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Publication numberUS4948230 A
Publication typeGrant
Application numberUS 07/320,800
Publication dateAug 14, 1990
Filing dateMar 9, 1989
Priority dateDec 26, 1986
Fee statusPaid
Also published asDE3789099D1, DE3789099T2, EP0273367A2, EP0273367A3, EP0273367B1
Publication number07320800, 320800, US 4948230 A, US 4948230A, US-A-4948230, US4948230 A, US4948230A
InventorsAkihiro Kasahara, Akira Yamada, Katsutoshi Wada, Hideo Yamasaki
Original AssigneeKabushiki Kaisha Toshiba
Export CitationBiBTeX, EndNote, RefMan
External Links: USPTO, USPTO Assignment, Espacenet
Objective lens driving apparatus
US 4948230 A
Abstract
An objective lens driving apparatus is provided which can restrain hysteresis phenomena in the relationship between semi-static displacements and forces in a focusing direction of the objective lens. The apparatus can also maintain the balance of force even when the objective lens is shifted in a focusing or tracking direction. Thus, the objective lens can be readily prevented from tilting. The apparatus also has a simplified configuration that can readily start up control operations in servomechanism. Thus, stable control characteristics of the apparatus can be achieved.
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Claims(15)
What is claimed as new and desired to be secured by Letters Patent of the United States is:
1. An objective lens driving apparatus comprising:
an objective lens;
a movable unit having a center of gravity for supporting said objective lens;
means for moving said movable unit with respect to a stationary unit in a direction of an optical axis of said objective lens;
a pair of means for rotating said movable unit being provided on symmetrical positions with respect to the center of gravity;
a first supporting-rod pair for supporting said movable unit with respect to said stationary unit, said first supporting-rod pair comprising two supporting rods disposed in parallel with each other within a plane being in parallel with the optical axis of said objective lens;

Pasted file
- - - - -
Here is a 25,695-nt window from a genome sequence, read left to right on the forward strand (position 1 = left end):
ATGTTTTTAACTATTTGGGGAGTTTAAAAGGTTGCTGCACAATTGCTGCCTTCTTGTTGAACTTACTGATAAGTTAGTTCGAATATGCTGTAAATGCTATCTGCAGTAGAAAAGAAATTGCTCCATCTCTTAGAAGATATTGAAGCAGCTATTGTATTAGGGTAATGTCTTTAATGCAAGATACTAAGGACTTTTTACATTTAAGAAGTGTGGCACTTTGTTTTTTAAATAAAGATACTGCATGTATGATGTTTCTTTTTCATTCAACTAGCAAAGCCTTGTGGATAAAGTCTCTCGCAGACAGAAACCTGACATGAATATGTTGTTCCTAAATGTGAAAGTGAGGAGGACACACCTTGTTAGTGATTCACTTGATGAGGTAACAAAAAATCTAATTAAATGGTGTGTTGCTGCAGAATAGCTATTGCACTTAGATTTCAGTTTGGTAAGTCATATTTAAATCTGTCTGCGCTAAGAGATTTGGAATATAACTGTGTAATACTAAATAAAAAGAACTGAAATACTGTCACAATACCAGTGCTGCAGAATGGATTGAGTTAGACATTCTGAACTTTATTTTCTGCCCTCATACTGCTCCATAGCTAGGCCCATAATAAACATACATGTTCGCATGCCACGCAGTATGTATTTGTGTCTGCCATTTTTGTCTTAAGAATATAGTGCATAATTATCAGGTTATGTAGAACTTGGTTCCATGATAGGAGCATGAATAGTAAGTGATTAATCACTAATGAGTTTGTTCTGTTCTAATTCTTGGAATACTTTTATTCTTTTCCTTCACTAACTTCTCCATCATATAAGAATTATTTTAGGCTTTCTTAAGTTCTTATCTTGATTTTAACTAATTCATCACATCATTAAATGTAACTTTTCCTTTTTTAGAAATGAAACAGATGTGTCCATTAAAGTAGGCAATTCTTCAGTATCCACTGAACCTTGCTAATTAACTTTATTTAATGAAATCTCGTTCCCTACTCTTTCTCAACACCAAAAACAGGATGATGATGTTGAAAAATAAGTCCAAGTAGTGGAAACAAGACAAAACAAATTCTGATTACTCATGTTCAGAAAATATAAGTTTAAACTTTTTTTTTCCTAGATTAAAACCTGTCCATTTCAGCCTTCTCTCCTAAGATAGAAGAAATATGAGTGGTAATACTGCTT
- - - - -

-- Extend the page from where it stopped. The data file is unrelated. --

a second supporting-rod pair for supporting said movable unit with respect to said stationary unit, said second supporting-rod pair comprising two supporting rods disposed in parallel with each other within a plane being different from the plane of said first supporting-rod pair, and being in parallel with the optical axis of said objective lens; and
said first and second supporting-rod pairs being disposed such that an intersecting line of the planes including respectively said first and second supporting-rod pairs passes through said movable unit.
2. An objective lens driving apparatus of claim 1, wherein the intersecting line of the two planes respectively including said first and second supporting-rod pairs is caused to substantially coincide with a line parallel thereto and passing through the center of gravity.
3. An objective lens driving apparatus of claim 1, wherein said first and second supporting-rod pairs are disposed in parallel with a plane perpendicularly intersecting the optical axis of said objective lens.
4. An objective lens driving apparatus of claim 1, wherein two planes respectively including said first and second supporting-rod pairs intersect each other substantially perpendicularly.
5. An objective lens driving apparatus of claim 1, wherein said movable unit is disposed between the respective parallel supporting rods of said first and second supporting-rod pairs.
6. An objective lens driving apparatus of claim 5, wherein at least partial portions of surroundings of the supporting rods of said first and second supporting-rod pairs are surrounded with viscoelastic materials.
7. An objective lens driving apparatus of claim 6, wherein the viscoelastic materials are of gel silicone.
8. An objective lens driving apparatus of claim 1, wherein said supporting rods are formed by an elastic material.